Ultimate Easy Guide for Nurses Moving to Australia
Are you a qualified Registered nurse?
Your nursing qualification can present you with significant career opportunities in Australia.
Moving to Australia: Ultimate Easy Guide for Nurses is a guide that will clearly show you how easy it is to move to Australia. The whole process is a straight, to show that I have written a guide to help you achieve your goal of moving to Australia as quickly as possible. This guide has been broken into series so you need to get hold of all of them.
Who is the Guide for?
- International applicants who obtained an initial nursing and/or midwifery qualification for registration outside Australia.
- Those who have not completed a qualification leading to registration in Australia
- Those who have not held registration in Australia before.
This guide is for you, who don’t want to be confused by the jargon and other language used by the Australian registration professional boards and Australian immigration, which can lead to frustration and destroying your dream of legally moving to Australia and pursuing the career you love.
I am writing this specifically for nurses because most of the stuff written about moving and working to Australia seems to be written for some other professions and not nurses. None of them understand the lived experiences of a nurse going through the frustrations of navigating the processes of registering as a nurse or midwife, obtaining a job and a work visa. They all tend to ignore important information you need to know. I experienced the frustration first hand when I was planning to migrate to Australia. I want this to be the best ever guide you will ever need to help you move and enjoy your nursing practice Australia.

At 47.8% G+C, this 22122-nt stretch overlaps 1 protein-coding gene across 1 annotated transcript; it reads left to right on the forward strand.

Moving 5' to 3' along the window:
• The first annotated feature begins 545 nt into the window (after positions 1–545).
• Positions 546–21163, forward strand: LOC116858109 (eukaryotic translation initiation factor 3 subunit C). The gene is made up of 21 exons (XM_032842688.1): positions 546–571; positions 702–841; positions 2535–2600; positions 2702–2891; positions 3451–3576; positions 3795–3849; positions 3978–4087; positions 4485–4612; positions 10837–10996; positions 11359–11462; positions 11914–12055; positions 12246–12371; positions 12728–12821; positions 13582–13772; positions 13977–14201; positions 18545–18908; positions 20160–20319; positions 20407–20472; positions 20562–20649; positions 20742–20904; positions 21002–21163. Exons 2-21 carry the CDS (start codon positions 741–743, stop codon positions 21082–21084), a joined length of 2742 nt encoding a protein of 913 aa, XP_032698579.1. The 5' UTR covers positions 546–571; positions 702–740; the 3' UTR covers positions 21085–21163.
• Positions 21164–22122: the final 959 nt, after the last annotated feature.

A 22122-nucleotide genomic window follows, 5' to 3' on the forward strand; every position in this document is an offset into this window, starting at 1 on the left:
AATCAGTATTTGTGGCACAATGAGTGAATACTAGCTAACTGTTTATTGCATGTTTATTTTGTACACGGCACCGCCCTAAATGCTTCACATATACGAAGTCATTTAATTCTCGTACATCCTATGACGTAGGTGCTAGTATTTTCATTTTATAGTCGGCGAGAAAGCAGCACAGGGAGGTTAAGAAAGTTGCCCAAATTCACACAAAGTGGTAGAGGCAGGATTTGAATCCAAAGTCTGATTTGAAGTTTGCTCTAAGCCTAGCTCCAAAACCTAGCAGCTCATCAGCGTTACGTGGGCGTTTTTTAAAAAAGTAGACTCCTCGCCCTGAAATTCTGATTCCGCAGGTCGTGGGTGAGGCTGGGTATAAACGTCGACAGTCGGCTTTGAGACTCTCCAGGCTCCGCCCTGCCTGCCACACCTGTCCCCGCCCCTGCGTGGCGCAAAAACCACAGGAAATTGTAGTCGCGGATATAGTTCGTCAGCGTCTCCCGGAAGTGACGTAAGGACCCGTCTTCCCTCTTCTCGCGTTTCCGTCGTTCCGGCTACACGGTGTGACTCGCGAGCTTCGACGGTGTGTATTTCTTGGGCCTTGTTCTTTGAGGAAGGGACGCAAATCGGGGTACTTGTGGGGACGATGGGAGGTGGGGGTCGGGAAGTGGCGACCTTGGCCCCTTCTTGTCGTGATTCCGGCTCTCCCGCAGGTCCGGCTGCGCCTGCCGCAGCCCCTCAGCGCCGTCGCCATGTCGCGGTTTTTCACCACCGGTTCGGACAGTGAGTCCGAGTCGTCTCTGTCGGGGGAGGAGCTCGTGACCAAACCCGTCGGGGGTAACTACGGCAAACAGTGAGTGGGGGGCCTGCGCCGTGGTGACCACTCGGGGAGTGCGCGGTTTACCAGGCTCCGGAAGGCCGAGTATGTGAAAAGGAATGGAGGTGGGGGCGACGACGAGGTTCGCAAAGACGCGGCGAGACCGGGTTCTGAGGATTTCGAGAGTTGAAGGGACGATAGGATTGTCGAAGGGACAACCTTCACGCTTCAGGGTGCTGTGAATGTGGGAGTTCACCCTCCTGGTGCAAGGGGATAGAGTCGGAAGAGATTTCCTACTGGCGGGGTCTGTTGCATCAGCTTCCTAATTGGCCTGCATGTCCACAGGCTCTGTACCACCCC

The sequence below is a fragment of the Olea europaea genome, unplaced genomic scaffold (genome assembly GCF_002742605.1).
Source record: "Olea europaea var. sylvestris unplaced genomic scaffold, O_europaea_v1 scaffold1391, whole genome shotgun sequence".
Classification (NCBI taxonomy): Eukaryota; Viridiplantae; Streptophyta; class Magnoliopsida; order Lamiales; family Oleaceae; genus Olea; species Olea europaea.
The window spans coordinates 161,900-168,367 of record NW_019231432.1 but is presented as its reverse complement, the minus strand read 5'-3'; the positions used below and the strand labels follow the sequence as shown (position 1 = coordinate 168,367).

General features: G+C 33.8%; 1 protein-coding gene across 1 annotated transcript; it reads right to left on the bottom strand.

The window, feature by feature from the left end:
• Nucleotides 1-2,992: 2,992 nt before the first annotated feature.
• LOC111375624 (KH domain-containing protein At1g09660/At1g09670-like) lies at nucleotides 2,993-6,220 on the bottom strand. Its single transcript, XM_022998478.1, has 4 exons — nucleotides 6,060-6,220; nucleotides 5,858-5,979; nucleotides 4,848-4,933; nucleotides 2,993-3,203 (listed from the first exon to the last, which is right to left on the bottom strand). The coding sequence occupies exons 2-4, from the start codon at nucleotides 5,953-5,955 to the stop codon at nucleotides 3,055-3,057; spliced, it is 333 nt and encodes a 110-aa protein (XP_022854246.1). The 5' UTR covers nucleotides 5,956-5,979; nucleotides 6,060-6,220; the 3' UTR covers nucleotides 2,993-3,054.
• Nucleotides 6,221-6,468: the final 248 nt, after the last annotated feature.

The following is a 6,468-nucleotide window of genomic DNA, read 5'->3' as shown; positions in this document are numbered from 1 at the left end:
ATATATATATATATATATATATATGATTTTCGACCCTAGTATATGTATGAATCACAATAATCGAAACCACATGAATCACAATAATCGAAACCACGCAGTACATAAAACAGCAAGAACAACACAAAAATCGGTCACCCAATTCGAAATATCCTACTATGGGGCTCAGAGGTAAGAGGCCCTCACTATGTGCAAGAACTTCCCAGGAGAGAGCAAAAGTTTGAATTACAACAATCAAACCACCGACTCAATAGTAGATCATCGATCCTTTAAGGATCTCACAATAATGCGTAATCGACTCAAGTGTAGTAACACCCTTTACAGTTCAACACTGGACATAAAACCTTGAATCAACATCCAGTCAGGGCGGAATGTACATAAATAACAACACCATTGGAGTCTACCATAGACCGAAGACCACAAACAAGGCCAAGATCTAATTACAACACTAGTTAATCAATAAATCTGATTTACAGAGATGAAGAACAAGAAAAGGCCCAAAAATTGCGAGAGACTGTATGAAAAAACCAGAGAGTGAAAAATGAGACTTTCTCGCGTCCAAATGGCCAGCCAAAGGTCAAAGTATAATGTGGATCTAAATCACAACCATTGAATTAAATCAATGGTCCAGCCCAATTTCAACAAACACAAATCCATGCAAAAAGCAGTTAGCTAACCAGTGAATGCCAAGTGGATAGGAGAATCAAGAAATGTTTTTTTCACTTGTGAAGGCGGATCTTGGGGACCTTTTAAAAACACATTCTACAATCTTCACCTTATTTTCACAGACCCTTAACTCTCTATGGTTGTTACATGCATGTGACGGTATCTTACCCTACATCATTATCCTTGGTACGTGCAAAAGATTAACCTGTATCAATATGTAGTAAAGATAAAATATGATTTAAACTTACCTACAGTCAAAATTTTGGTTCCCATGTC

Moving to Australia: Ultimate Easy Guide for Nurses is grounded statistics that show that nursing is a profession in high demand all over the world, including Australia and that through global travelling, nurses can contribute more to the profession and overall advancement to humanity. After-all, what is more fulfilling than travelling, learning about the world whilst doing what you love best and being appreciated for your services.
I am an internationally qualified Nurse who had no desire to stay in my home country to practice as a nurse after I completed my nursing degree. Besides frustrations with overall poor recognition, poor remunerations, lack of tools and zero opportunities for professional advancement, I also knew that I wanted to travel, learning about the world whilst serving. I also dreamt of living and working in Australia and spending time at the world`s best beaches around the country. I’m sure similar stories abound from other nurses who have traveled to work in Australia on a temporary or permanent basis. It was in 2005 when I received an email that my visa to Australia had been approved. Even more surreal was a phone call later, from a nursing agent informing me that they had just purchased my one-way ticket to Sydney, Australia! This was of course the beginning of an exhilarating and satisfying adventure in the nursing profession which also gave me even more opportunities in the way of an online business.No doubt, Australia is perhaps the best place to live in the world right now with thousands of people deciding to move here every year.
- Standards of living here are high,
- citizens are generally happy,
- The salaries are great
- the economy is great and social services are fantastic! In fact, according to the Economist magazine last year`s rating of top world livable cities, using factors such as crime, healthcare, culture, transportation, culture, Melbourne is the best livable city, and other Australian cities like Adelaide and Perth were in top 10!